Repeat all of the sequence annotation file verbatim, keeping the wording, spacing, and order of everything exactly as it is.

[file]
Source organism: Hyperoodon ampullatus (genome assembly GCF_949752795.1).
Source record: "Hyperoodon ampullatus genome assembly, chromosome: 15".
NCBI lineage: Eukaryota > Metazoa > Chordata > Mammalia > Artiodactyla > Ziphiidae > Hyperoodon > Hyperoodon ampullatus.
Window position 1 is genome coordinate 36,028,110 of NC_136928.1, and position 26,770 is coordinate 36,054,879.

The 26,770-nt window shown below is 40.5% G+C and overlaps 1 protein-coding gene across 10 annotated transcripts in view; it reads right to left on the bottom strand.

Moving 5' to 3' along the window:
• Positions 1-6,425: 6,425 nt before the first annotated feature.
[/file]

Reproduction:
Source organism: Hyperoodon ampullatus (genome assembly GCF_949752795.1).
Source record: "Hyperoodon ampullatus genome assembly, chromosome: 15".
NCBI lineage: Eukaryota > Metazoa > Chordata > Mammalia > Artiodactyla > Ziphiidae > Hyperoodon > Hyperoodon ampullatus.
Window position 1 is genome coordinate 36,028,110 of NC_136928.1, and position 26,770 is coordinate 36,054,879.

The 26,770-nt window shown below is 40.5% G+C and overlaps 1 protein-coding gene across 10 annotated transcripts in view; it reads right to left on the bottom strand.

Moving 5' to 3' along the window:
• Positions 1-6,425: 6,425 nt before the first annotated feature.